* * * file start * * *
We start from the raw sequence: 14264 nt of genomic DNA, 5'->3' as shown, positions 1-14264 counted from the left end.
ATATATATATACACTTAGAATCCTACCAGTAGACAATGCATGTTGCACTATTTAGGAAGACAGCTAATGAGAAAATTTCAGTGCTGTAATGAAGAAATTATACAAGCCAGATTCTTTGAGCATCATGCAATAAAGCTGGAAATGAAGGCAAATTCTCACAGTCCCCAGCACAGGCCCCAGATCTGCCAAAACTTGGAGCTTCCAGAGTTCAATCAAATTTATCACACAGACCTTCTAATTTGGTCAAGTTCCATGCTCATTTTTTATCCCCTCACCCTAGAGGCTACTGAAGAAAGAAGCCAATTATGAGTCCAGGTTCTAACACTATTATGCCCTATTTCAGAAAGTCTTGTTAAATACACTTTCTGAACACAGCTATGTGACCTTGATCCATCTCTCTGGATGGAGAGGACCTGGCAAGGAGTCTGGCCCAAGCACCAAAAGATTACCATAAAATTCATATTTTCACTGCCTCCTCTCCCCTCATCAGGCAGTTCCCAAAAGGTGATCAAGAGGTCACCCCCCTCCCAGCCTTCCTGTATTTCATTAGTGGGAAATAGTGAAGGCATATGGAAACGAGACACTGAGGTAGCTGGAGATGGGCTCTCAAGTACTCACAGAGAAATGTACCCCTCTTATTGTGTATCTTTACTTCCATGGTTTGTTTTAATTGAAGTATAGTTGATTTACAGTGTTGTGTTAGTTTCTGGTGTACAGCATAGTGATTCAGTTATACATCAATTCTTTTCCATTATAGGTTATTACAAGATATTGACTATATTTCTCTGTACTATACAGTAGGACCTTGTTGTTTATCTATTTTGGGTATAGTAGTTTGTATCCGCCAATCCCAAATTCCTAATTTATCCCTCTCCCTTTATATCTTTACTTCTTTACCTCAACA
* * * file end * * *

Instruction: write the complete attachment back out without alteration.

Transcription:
We start from the raw sequence: 14264 nt of genomic DNA, 5'->3' as shown, positions 1-14264 counted from the left end.
ATATATATATACACTTAGAATCCTACCAGTAGACAATGCATGTTGCACTATTTAGGAAGACAGCTAATGAGAAAATTTCAGTGCTGTAATGAAGAAATTATACAAGCCAGATTCTTTGAGCATCATGCAATAAAGCTGGAAATGAAGGCAAATTCTCACAGTCCCCAGCACAGGCCCCAGATCTGCCAAAACTTGGAGCTTCCAGAGTTCAATCAAATTTATCACACAGACCTTCTAATTTGGTCAAGTTCCATGCTCATTTTTTATCCCCTCACCCTAGAGGCTACTGAAGAAAGAAGCCAATTATGAGTCCAGGTTCTAACACTATTATGCCCTATTTCAGAAAGTCTTGTTAAATACACTTTCTGAACACAGCTATGTGACCTTGATCCATCTCTCTGGATGGAGAGGACCTGGCAAGGAGTCTGGCCCAAGCACCAAAAGATTACCATAAAATTCATATTTTCACTGCCTCCTCTCCCCTCATCAGGCAGTTCCCAAAAGGTGATCAAGAGGTCACCCCCCTCCCAGCCTTCCTGTATTTCATTAGTGGGAAATAGTGAAGGCATATGGAAACGAGACACTGAGGTAGCTGGAGATGGGCTCTCAAGTACTCACAGAGAAATGTACCCCTCTTATTGTGTATCTTTACTTCCATGGTTTGTTTTAATTGAAGTATAGTTGATTTACAGTGTTGTGTTAGTTTCTGGTGTACAGCATAGTGATTCAGTTATACATCAATTCTTTTCCATTATAGGTTATTACAAGATATTGACTATATTTCTCTGTACTATACAGTAGGACCTTGTTGTTTATCTATTTTGGGTATAGTAGTTTGTATCCGCCAATCCCAAATTCCTAATTTATCCCTCTCCCTTTATATCTTTACTTCTTTACCTCAACA